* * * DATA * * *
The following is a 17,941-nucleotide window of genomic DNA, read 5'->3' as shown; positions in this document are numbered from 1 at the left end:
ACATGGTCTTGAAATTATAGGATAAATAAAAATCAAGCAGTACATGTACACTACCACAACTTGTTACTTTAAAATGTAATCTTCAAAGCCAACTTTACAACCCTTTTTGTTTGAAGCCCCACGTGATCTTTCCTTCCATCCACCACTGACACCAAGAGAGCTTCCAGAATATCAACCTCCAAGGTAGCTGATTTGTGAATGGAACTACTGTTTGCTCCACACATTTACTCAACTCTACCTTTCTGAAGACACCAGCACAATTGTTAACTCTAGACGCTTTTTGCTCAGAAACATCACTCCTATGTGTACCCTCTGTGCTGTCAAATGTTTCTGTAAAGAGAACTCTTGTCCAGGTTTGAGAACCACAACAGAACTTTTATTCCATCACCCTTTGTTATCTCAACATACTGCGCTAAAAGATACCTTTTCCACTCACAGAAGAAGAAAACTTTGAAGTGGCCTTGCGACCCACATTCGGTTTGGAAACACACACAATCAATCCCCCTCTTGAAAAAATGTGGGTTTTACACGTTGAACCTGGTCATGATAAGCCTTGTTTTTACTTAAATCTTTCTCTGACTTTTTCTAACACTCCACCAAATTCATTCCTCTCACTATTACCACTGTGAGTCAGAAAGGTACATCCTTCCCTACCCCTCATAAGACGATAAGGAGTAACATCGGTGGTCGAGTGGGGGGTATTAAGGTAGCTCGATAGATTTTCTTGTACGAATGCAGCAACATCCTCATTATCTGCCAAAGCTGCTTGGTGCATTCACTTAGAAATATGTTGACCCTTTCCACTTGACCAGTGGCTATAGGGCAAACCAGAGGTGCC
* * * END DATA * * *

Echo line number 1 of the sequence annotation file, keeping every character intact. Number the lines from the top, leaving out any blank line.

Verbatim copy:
The following is a 17,941-nucleotide window of genomic DNA, read 5'->3' as shown; positions in this document are numbered from 1 at the left end: